Students are Expected to Return to the Classroom this Fall—Say Bye to Online!

Daniel Morrison, STAFF WRITER

   Beginning this fall, students will return to in-person learning at almost 100% capacity.


   Robert Runcie, Broward Schools superintendent, announced to the School Board that blended, hybrid or remote instruction will no longer exist for students. The district plans on following the Covid-19 safety measures put in place by the Centers for Disease Control & Prevention.        (Sun Sentinel)


   Sophomore Leanna Brereton finds it easier to learn and socialize face-to-face in a regular classroom setting. “I miss that traditional school atmosphere and, most importantly, being around my friends,” she said. “School just doesn’t feel the same anymore.” 


   PPCHS english teacher, Nancy Altimore, agrees. “This year has been too quiet!” she exclaimed. Thrilled about having students return to school she added, “I am looking forward to lively discussions, group and partner activities, and students interacting with one another.” Her envisions will likely become a reality as the superintendent explains the factors that led up to his decision. 


   Runcie said poor academic performance, an effort to supply kids 12 and over with the Covid-19 vaccine, and the increasing numbers of teachers getting vaccinated are all things he considered. Ariana Lesmes, a ninth grader, knows it has been harder to keep up her grades. “The pandemic has given me a negative mindset that affects the way I learn and approach my work. And the multitude of distractions at home do not help,” she said.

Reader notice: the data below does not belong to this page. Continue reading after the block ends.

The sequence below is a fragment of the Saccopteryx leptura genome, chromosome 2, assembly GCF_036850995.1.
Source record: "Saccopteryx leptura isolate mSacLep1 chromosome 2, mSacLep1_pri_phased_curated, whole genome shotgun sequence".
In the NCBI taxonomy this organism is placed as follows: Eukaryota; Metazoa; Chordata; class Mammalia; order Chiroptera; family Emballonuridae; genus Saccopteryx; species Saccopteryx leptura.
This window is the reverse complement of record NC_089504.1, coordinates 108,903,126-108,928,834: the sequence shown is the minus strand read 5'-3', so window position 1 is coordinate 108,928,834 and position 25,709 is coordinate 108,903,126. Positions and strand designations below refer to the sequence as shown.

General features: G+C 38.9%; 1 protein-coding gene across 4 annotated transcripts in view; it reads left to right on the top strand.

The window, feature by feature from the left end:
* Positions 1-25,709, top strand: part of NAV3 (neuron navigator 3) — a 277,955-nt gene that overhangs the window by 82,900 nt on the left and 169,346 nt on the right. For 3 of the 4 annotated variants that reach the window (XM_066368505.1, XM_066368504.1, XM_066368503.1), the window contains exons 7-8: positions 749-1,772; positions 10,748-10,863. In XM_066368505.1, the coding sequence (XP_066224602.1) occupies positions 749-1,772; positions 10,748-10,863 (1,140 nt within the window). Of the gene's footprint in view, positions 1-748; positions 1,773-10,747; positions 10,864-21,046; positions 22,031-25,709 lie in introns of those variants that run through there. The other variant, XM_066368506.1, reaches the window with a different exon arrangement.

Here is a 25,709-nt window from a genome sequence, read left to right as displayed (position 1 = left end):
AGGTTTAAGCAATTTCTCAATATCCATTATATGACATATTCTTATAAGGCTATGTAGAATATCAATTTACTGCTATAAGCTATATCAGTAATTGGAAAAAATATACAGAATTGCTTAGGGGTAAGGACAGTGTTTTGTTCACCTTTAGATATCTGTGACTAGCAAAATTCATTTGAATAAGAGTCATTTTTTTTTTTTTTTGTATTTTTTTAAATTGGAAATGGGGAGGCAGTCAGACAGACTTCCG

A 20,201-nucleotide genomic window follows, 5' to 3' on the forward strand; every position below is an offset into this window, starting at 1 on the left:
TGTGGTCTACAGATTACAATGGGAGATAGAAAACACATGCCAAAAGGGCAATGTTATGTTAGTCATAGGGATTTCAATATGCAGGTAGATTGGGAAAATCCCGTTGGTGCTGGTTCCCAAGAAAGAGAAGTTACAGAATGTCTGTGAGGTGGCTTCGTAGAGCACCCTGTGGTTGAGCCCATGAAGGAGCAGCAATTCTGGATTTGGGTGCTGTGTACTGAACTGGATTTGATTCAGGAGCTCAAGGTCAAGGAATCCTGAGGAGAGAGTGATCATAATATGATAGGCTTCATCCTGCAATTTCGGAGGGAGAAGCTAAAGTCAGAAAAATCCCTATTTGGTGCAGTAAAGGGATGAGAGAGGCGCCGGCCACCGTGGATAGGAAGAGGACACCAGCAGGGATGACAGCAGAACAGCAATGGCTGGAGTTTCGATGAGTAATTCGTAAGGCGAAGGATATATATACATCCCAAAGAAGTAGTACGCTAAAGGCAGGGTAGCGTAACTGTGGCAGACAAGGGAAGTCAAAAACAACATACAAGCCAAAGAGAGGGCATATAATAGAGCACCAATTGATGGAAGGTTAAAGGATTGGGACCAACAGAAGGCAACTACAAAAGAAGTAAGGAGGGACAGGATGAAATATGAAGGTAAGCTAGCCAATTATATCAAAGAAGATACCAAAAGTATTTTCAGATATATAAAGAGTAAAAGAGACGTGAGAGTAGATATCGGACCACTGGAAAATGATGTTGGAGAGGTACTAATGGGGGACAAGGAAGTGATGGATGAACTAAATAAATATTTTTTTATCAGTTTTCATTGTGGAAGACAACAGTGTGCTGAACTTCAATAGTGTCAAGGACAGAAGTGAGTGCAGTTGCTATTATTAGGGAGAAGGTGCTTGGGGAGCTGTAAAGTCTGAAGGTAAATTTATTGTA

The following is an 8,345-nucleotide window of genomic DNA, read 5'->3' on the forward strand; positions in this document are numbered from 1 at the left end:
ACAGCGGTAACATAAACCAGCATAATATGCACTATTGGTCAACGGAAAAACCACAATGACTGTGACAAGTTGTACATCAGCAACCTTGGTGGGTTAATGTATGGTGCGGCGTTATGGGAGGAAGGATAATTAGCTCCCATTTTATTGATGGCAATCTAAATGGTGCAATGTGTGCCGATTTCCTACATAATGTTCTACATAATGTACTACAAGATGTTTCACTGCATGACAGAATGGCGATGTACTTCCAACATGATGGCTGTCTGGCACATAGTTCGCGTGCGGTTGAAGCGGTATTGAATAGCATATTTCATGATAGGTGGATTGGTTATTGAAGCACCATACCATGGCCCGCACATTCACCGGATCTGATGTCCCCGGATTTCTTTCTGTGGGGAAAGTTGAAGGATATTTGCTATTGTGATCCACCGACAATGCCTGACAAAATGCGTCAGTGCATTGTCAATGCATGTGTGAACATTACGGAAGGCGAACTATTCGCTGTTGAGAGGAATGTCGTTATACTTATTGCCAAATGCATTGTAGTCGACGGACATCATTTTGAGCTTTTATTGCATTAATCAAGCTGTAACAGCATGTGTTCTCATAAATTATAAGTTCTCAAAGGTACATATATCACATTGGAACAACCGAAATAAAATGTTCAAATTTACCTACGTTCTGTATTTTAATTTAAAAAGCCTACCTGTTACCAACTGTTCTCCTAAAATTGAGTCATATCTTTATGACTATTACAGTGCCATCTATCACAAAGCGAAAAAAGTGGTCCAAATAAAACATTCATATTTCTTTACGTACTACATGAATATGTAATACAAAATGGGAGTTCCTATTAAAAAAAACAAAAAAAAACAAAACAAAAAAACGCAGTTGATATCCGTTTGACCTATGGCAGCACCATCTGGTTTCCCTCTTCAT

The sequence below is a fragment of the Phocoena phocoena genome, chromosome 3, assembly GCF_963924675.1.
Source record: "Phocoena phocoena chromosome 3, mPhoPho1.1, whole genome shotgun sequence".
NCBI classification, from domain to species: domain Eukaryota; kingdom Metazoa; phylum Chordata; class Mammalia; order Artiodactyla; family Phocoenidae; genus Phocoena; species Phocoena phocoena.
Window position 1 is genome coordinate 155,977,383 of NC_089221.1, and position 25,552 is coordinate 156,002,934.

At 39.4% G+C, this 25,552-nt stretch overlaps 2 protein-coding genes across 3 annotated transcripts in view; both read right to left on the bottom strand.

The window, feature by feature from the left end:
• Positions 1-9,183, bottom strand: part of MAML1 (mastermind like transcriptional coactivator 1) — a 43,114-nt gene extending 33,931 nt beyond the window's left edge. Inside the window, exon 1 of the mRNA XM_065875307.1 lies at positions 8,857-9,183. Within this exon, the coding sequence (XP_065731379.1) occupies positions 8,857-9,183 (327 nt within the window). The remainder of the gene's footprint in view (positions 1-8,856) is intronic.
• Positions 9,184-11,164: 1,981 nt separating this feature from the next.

As for vaccines, the number of Americans who have been inoculated has been on the rise across the country. At school, this number has heightened amongst teachers. This fact, combined with the next step of vaccinating teenagers, is a crucial step to a complete return of in-person learning for students. Vaccine trials for the youth have already begun and are being conducted by drug companies Moderna and Pfizer. Pfizer’s trial has already shown its safety and effectiveness. However, Anthony Fauci, the nation’s top infectious disease expert, anticipates kids will be able to get the vaccine by the start of 2022. (New York Magazine) 


   Despite this date being far into the future, health experts say it is not a requirement to head back into the classroom; students will likely still start face-to-face learning in the fall.


   But not everyone is keen on returning. Freshman Keira Tejada favors online instruction because, “I think I would have a hard time socializing with others at school. At home, I’m also more productive, having time to workout or do other things in the free time between classes.” 


   Virtual learning seems to appeal to some with its many benefits. For ninth grader Amaya Mateo, “the online setting is more comfortable and isn’t very stressful.” But most jags want to be reunited with their classmates and experience face-to face schooling once again. Virtual options, such as Florida Virtual School and Broward Virtual, are limited but will still be available. 

(Sun Sentinel) 

   With the new orders from superintendent Runcie, all Jags are expected to be in the classroom by the start of next school year. The time when bonds are reconstructed, goals are fulfilled, and expectations are made, is approaching.